When a couple divorces, they must divide their assets according to the doctrine of equitable distribution. When a couple divorces in court, the court determines an appropriate way to divide their assets. Couples who choose collaborative divorce have more control over how their assets are divided, but often follow equitable distribution guidelines at the recommendation of their lawyers.
Equitable distribution is a way to ensure that both partners leave the marriage with a fair share of their marital assets. Each partner’s contributions to the marriage and their personal needs are considered to determine the right breakdown of their assets. When both partners are employed in the traditional sense, valuing and dividing their assets can be a simple process. When one or both partners are self-employed, on the other hand, valuing and dividing their assets can be more complicated because the partners are considered business owners, and the business itself is a marital asset.
Gathering and Reporting Relevant Financial Facts can be Difficult
With a traditional job, determining an individual’s total compensation is easy. All it takes is a few pay stubs. Self-employment is not always as consistent, and if the self-employed spouse does his or her own accounting, it can be difficult to piece together the business’ value through the documents he or she can provide. It can also be easy for the self-employed spouse to hide assets through the business or under-report his or her income. Sometimes, a third party like a forensic accountant has to get involved to accurately value a small business.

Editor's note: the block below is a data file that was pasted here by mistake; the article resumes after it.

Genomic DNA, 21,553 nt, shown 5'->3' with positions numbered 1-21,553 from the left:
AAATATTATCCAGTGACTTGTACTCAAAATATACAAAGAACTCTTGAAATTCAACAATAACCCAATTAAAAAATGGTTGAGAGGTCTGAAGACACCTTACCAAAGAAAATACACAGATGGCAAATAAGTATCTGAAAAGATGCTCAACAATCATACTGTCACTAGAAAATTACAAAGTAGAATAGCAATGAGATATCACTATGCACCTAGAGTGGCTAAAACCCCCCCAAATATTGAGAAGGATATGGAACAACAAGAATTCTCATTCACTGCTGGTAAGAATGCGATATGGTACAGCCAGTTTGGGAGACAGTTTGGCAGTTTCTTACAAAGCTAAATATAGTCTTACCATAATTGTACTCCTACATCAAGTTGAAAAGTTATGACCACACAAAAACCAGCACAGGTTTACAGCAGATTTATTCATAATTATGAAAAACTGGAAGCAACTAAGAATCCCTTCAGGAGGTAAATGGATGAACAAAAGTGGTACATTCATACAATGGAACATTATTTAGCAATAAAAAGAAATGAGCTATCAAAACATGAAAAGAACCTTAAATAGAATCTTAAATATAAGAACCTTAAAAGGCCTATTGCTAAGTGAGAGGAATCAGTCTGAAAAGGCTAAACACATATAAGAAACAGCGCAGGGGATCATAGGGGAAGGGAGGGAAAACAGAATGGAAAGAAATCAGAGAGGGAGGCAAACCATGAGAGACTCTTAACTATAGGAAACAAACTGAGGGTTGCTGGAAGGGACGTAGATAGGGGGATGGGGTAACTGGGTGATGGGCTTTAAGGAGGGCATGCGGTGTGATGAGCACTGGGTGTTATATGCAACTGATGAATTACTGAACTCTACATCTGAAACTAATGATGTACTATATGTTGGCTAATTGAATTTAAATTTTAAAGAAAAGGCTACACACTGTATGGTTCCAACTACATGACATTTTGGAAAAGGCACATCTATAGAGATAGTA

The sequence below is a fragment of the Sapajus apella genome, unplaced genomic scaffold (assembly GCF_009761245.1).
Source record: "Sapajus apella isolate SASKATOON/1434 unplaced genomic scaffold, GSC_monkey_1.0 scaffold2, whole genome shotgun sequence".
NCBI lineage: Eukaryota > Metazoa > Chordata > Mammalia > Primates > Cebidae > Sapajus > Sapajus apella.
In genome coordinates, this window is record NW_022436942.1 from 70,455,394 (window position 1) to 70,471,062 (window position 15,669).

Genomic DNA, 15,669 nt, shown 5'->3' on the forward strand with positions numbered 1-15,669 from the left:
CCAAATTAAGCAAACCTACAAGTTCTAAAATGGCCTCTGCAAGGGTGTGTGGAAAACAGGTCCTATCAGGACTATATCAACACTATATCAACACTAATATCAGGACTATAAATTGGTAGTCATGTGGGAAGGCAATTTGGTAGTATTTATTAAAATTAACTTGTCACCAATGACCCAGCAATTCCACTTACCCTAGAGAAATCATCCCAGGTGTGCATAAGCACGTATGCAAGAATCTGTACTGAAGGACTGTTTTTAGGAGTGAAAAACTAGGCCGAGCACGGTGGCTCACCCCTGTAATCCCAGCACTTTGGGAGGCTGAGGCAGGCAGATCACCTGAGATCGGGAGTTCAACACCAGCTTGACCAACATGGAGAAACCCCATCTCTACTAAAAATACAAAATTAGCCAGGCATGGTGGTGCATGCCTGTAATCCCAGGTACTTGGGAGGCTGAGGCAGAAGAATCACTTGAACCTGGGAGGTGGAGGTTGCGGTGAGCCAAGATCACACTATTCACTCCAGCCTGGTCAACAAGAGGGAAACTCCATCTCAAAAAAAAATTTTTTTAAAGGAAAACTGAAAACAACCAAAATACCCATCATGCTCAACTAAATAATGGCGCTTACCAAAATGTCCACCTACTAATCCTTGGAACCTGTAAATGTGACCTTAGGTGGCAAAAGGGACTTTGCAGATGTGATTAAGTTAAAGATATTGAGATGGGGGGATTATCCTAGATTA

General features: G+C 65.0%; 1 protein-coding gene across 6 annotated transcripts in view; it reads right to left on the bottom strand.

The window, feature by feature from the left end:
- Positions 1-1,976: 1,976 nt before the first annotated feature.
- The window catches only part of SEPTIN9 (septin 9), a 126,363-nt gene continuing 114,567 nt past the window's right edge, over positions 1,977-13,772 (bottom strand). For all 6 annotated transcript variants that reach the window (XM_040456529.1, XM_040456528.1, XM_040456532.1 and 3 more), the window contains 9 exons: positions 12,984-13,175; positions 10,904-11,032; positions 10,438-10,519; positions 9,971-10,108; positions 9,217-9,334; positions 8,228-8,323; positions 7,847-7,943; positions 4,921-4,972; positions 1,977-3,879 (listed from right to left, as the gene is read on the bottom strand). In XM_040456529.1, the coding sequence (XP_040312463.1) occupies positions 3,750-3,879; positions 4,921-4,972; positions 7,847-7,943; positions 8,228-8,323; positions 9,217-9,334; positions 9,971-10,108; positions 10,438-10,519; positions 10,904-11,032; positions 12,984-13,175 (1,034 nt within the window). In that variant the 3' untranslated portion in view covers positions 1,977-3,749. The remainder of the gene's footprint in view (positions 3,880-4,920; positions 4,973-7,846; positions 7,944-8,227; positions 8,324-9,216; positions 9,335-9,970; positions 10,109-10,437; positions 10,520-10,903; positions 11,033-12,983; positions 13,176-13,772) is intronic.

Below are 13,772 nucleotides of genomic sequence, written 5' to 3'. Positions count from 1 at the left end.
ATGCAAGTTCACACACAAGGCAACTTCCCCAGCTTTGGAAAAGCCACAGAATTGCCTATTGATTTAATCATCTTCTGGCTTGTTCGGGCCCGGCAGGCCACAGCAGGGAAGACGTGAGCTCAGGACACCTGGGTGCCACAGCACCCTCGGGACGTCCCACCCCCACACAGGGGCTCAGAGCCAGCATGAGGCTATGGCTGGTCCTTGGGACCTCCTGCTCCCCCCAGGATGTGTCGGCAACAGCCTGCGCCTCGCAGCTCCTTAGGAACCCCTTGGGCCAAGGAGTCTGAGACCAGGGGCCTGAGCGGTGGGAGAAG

The Small Business will Need to be Appraised Appropriately
A small business is a marital asset that has to be appraised to be included in a marital pool. Even sole proprietorships and hobbies like selling crafts on Etsy or boarding dogs are considered small businesses and if they provide income that supports the couple, they are subject to division.
How to appraise a small business depends on the couple’s plan for it. If one partner wants to continue operating the business after the divorce, he or she may have to “buy out” the other spouse’s interest in it or allow the other partner to take a larger share of the couple’s marital assets.
If the self-employed partner operated the business before entering the marriage, the business’ entire value might not be subject to valuation and division. This is because it would be considered a commingled asset, an asset that grew in value because of the spouse’s efforts.
Work with an Experienced Winter Park Divorce Lawyer
The complexity of your divorce depends on the relevant factors in your marriage and lifestyle. If you, your spouse, or you both are self-employed, this is a relevant fact that will play a crucial role in your asset division and other parts of your divorce settlement. Contact Aubrey Law today to schedule your initial consultation with an experienced Winter Park divorce lawyer, where we can discuss your employment status and other topics relevant to your divorce.